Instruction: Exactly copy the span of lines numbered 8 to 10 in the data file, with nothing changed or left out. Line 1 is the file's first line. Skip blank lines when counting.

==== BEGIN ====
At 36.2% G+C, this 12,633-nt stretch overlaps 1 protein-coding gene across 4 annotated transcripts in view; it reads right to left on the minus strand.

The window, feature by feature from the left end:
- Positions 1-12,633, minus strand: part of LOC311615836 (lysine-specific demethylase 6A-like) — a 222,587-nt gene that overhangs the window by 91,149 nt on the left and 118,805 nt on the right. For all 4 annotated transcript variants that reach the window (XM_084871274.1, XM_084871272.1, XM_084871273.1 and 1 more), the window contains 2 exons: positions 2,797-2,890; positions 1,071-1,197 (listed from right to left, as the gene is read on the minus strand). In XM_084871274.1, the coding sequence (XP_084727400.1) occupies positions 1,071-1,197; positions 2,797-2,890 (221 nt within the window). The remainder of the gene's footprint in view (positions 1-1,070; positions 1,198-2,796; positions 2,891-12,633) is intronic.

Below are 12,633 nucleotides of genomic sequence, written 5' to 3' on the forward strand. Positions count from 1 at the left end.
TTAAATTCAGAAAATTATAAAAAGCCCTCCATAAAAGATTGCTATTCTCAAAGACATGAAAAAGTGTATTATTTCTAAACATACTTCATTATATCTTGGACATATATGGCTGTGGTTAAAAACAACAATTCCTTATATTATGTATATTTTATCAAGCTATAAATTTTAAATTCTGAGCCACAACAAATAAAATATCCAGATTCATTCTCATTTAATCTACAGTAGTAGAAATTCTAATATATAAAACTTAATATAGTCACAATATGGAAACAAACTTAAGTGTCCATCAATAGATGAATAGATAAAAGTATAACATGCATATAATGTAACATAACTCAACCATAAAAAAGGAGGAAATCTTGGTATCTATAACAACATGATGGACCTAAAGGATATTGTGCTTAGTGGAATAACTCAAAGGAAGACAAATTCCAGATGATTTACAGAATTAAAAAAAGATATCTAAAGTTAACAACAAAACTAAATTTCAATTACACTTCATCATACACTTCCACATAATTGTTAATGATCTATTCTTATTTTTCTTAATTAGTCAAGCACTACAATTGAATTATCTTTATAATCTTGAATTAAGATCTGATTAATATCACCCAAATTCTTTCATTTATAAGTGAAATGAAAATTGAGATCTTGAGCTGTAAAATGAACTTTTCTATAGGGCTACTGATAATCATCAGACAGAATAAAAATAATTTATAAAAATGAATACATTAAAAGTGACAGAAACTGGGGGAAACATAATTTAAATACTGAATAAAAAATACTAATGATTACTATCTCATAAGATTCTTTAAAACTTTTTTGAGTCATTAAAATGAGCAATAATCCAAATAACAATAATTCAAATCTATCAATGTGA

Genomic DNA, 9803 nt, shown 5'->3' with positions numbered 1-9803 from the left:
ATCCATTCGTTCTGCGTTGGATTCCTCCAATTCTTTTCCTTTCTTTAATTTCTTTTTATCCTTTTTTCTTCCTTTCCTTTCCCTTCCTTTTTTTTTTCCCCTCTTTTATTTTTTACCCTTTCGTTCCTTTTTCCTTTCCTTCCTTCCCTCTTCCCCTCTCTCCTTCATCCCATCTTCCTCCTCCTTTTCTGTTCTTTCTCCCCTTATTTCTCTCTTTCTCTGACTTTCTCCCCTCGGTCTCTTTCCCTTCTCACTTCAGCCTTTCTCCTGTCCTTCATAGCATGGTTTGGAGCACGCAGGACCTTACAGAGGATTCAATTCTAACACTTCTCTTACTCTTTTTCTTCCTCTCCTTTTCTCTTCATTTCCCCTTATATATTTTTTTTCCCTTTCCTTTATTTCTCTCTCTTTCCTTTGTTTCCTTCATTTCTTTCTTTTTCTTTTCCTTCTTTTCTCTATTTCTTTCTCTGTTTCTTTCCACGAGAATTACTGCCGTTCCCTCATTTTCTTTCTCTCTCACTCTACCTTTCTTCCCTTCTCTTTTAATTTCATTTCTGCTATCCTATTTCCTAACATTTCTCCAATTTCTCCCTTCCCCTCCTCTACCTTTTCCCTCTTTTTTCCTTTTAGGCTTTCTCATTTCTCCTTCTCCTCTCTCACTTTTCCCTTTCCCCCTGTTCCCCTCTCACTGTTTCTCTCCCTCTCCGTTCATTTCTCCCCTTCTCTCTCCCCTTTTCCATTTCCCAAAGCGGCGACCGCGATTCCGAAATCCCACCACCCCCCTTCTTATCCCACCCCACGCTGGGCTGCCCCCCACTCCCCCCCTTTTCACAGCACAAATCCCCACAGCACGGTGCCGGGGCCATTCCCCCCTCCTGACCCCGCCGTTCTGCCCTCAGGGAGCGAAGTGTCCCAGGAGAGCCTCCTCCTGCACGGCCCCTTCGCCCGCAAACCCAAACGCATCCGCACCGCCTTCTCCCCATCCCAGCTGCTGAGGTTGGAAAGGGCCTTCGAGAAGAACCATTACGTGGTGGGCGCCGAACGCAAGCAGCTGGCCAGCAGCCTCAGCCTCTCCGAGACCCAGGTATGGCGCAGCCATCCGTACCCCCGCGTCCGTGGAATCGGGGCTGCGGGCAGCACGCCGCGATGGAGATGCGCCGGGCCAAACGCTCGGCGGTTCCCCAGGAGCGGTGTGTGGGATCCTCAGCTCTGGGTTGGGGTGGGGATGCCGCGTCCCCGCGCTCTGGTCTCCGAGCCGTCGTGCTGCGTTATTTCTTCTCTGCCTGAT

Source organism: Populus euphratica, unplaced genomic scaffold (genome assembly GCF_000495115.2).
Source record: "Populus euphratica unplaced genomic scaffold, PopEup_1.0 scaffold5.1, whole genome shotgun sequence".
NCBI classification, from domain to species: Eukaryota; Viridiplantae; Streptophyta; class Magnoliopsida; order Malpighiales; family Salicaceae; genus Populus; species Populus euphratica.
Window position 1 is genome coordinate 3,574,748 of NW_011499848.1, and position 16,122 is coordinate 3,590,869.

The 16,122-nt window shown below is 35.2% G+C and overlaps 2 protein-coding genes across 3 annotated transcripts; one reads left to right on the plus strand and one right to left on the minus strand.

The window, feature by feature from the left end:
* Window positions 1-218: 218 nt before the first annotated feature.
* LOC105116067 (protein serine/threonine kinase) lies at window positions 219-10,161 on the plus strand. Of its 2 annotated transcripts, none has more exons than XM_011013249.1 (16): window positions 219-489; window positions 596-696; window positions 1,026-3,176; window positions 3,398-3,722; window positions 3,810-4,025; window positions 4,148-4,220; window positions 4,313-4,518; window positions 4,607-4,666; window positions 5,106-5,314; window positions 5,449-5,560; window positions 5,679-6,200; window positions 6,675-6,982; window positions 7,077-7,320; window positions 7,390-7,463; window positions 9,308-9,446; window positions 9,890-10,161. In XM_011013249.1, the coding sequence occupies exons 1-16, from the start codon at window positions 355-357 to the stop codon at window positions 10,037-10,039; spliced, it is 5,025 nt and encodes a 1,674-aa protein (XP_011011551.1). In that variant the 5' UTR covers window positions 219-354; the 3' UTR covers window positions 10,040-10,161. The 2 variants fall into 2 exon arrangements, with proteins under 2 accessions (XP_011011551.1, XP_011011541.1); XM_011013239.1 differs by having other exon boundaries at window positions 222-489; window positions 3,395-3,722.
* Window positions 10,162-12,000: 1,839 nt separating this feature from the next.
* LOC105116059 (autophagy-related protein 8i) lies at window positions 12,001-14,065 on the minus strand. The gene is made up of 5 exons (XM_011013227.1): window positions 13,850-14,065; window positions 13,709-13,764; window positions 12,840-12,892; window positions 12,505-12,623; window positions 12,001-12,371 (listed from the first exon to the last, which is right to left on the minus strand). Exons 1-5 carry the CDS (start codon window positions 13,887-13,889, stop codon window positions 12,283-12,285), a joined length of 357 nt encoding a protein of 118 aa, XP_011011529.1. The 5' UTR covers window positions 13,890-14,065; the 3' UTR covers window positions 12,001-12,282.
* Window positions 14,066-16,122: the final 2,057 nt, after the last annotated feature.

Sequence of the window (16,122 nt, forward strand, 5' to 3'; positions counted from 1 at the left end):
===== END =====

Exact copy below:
Source organism: Populus euphratica, unplaced genomic scaffold (genome assembly GCF_000495115.2).
Source record: "Populus euphratica unplaced genomic scaffold, PopEup_1.0 scaffold5.1, whole genome shotgun sequence".
NCBI classification, from domain to species: Eukaryota; Viridiplantae; Streptophyta; class Magnoliopsida; order Malpighiales; family Salicaceae; genus Populus; species Populus euphratica.